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The case for preserving Rolleiflex TLRs

Discuss all you like about the Rolleiflex TLR and Rolleicord TLR

The case for preserving Rolleiflex TLRs

Postby Eddie Vaughan » Mon Apr 25, 2016 5:00 pm

The last of the Rolleiflex 2.8 f series appeared in 1981 and the 3.5f in 1976, so even the youngest of them are now well over a quarter of a century old. Although there are plenty of both models still advertised for sale, often with the usual defects associated with age and heavy use, the total number of functioning Rolleiflex TLRs in existence must inevitably decline due to irreparable damage, wear and tear on lenses and mechanical parts, and the scarcity of people with the necessary expertise, equipment, and parts to repair them. There will be far fewer of them in existence in 2050 than there are now.. Naturally, their future as functioning cameras will also depend on the future availability of medium format film, but this is probably a lesser problem right now. The more pressing problem will soon be to decide whether to get the most out these cameras by using them as much as possible, or , if they are still in top condition, to put them away and preserve them by not using them. (Of course, if your Rolleiflex cameras are 'beaters' or 'users', then the problem does not concern you and you should enjoy using them while you can. I put myself in that category, incidentally.)

There is a strong economic case for preservation because increasing scarcity will make Rolleiflex TLRs in mint or excellent condition much more valuable than they are now. Prices have been climbing steadily over the last decade, and a combination of increasing scarcity and fashionable retro aesthetic will continue to push prices still higher. This makes Rolleiflex TLRs in top condition a worthwhile investment, so long as you put them away and don't use them. Blemishes, tears, scratches and mechanical wear will devalue them considerably. There is also a good social argument for preserving them rather than using them, since, like other rare and valuable vintage machinery, they can be displayed and occasionally demonstrated for future generations interested in camera history and photography.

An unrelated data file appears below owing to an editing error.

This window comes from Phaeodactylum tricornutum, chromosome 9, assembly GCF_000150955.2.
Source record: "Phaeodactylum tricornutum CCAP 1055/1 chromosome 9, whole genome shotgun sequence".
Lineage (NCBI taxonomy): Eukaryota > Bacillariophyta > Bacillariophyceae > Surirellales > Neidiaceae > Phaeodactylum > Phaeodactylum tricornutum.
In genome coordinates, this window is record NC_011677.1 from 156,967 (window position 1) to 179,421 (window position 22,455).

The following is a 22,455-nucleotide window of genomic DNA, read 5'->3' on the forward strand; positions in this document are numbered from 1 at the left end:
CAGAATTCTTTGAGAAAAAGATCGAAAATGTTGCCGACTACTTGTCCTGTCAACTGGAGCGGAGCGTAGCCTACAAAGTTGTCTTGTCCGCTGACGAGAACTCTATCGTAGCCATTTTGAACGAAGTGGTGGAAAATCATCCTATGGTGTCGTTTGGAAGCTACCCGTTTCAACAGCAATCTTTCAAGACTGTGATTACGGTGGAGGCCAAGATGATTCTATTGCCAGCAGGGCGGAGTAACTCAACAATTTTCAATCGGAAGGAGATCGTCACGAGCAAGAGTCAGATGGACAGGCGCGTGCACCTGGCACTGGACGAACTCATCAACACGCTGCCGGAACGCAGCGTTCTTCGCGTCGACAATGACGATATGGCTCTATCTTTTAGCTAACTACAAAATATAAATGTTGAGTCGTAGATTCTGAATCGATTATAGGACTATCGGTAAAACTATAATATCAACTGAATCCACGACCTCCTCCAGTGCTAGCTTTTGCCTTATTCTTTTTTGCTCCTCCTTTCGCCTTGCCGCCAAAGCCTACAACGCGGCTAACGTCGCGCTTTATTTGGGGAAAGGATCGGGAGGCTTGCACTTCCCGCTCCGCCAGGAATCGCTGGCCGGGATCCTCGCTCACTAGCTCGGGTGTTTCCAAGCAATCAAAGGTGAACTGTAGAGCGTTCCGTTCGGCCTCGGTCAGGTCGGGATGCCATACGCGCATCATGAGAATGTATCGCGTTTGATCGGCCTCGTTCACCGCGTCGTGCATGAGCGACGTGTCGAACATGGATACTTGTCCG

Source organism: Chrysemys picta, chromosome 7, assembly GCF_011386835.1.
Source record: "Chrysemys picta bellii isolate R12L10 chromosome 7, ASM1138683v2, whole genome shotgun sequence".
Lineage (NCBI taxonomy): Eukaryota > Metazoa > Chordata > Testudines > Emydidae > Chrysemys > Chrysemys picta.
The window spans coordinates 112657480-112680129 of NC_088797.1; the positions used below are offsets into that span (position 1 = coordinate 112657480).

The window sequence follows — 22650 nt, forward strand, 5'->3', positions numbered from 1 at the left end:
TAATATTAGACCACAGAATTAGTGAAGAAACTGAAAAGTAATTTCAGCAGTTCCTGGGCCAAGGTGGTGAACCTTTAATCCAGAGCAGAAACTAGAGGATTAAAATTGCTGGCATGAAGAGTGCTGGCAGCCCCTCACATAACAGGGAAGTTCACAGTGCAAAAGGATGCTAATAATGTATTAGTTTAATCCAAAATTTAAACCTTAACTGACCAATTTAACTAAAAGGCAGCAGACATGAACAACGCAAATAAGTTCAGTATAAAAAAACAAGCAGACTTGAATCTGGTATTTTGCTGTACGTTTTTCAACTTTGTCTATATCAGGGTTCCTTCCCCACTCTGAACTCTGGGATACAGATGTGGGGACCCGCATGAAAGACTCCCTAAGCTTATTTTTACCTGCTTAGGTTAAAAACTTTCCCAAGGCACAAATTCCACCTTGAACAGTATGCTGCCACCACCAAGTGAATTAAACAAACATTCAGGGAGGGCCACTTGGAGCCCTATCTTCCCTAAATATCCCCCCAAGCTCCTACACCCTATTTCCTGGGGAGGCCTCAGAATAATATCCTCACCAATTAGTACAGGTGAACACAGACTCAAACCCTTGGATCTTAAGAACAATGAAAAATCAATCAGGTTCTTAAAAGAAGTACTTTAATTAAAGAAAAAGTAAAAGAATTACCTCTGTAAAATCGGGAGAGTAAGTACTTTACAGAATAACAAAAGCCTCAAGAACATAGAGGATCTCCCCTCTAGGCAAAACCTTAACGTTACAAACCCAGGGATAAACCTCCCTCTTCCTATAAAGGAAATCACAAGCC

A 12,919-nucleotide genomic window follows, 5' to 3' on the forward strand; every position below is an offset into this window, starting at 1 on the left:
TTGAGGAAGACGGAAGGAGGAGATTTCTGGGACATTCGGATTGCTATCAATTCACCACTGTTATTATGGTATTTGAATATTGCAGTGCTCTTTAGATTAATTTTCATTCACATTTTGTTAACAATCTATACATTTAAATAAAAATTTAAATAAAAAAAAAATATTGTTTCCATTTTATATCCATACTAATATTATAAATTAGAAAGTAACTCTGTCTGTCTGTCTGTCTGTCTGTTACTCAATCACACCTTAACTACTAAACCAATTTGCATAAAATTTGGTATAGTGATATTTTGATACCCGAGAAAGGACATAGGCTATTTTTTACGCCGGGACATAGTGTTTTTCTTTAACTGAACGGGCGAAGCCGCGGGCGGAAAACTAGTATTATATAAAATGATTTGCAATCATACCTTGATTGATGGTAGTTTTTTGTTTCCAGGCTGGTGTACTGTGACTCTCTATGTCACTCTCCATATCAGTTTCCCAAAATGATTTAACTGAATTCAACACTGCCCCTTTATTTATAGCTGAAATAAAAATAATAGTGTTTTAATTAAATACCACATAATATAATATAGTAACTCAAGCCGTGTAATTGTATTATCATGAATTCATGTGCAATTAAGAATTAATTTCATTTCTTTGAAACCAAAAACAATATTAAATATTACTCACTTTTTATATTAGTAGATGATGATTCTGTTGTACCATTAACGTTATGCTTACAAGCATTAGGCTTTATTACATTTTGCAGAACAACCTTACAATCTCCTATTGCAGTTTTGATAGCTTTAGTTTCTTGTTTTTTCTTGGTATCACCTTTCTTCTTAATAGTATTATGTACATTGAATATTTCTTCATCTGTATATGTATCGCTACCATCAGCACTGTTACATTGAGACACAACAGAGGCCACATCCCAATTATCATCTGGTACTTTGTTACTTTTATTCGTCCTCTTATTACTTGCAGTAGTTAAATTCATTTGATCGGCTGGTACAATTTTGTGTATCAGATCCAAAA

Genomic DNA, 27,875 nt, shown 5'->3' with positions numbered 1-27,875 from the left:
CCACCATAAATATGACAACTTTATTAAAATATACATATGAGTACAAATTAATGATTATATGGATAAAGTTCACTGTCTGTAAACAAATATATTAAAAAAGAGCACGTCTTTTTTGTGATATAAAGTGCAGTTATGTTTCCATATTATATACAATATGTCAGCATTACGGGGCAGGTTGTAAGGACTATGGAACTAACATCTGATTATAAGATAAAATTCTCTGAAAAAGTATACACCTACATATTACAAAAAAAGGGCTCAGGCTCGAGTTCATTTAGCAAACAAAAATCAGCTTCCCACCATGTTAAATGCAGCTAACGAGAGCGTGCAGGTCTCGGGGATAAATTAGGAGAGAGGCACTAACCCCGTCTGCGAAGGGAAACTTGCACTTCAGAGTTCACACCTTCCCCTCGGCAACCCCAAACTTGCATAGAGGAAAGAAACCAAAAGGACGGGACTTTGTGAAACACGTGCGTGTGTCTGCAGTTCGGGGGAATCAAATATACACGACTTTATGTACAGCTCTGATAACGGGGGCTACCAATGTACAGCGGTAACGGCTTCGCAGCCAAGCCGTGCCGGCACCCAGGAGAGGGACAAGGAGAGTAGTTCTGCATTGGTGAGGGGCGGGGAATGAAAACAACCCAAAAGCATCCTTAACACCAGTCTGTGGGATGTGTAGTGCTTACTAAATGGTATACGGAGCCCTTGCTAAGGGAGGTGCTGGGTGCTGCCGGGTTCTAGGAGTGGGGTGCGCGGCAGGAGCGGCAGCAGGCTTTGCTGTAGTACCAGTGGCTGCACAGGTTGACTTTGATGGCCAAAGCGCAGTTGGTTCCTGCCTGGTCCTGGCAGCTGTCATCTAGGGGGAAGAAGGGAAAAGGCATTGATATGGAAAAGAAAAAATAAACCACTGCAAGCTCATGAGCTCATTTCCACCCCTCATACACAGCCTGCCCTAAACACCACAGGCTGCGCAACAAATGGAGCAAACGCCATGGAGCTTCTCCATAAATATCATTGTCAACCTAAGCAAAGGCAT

Rolleiflex collectors are sometimes derided for putting their cameras behind glass and never using them, but perhaps they are doing future generations a favour by preserving them. If I owned a mint condition Rolleiflex 2.8f, then I would probably not want to use it. I would use my old 3.5e with the sticky shutter instead.

Eddie Vaughan
Eddie Vaughan
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Re: The case for preserving Rolleiflex TLRs

Postby JanBoettcher » Mon Apr 25, 2016 8:33 pm

get your 3,5E CLAd soon!

Out of my "Nähkästchen geplaudert": I just had the Rolleiflex T of a friend of a friend on my bench. Most of the time the shutter could not be cocked, it stayed uncocked, or even opened up when returning the crank. The usual cure is to CLA the shutter and the cocking ring behind the shutter. In this case, the "eye" on the cocking ring had to be straightened and the lever actuating the cocking ring had to be adjusted too ... all the time cocking the gummy shutter bent the "eye" and wore down the pin on the lever.

Other than that: Collect a few Rolleiflexes, keep them at seperate houses and use them every now and then and teach your children how to do it ;-)

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